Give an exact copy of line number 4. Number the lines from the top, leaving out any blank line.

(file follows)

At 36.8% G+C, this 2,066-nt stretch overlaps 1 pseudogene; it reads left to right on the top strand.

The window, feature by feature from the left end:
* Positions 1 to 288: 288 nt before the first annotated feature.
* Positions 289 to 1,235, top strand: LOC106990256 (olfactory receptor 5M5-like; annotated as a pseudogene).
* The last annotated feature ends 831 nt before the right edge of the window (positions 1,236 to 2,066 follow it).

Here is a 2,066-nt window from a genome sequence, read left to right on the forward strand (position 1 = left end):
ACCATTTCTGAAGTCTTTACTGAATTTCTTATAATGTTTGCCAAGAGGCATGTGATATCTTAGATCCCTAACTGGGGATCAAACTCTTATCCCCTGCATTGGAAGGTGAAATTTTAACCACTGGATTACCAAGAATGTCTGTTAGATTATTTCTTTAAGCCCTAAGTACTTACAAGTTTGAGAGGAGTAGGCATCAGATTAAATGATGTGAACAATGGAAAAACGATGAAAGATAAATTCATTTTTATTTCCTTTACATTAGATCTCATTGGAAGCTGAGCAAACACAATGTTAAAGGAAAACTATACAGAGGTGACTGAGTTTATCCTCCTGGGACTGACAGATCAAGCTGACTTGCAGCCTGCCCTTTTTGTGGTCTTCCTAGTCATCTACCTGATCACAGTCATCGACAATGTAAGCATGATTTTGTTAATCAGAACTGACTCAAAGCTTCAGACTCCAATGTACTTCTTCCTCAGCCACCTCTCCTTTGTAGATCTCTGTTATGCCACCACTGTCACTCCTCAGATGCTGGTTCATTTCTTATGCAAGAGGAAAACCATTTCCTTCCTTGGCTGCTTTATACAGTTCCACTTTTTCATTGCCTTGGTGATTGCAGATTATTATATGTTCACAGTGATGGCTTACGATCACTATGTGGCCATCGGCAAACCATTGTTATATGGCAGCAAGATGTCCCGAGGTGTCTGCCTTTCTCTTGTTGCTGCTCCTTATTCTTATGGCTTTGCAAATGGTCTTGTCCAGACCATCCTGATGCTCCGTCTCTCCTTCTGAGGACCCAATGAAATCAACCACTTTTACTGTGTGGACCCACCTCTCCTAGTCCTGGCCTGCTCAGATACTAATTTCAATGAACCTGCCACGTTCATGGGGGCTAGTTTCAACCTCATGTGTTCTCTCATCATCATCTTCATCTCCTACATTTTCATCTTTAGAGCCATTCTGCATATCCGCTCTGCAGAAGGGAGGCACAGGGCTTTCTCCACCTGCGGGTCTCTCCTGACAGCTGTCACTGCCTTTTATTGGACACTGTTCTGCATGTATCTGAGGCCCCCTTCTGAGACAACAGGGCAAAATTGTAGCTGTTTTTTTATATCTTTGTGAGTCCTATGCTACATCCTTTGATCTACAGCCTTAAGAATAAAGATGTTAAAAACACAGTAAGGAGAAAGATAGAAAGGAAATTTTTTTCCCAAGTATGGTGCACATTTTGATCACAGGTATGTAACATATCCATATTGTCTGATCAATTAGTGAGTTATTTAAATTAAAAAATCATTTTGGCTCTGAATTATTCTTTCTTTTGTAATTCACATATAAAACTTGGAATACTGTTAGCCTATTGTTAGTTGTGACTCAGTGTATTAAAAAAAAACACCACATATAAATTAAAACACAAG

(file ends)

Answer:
* Positions 289 to 1,235, top strand: LOC106990256 (olfactory receptor 5M5-like; annotated as a pseudogene).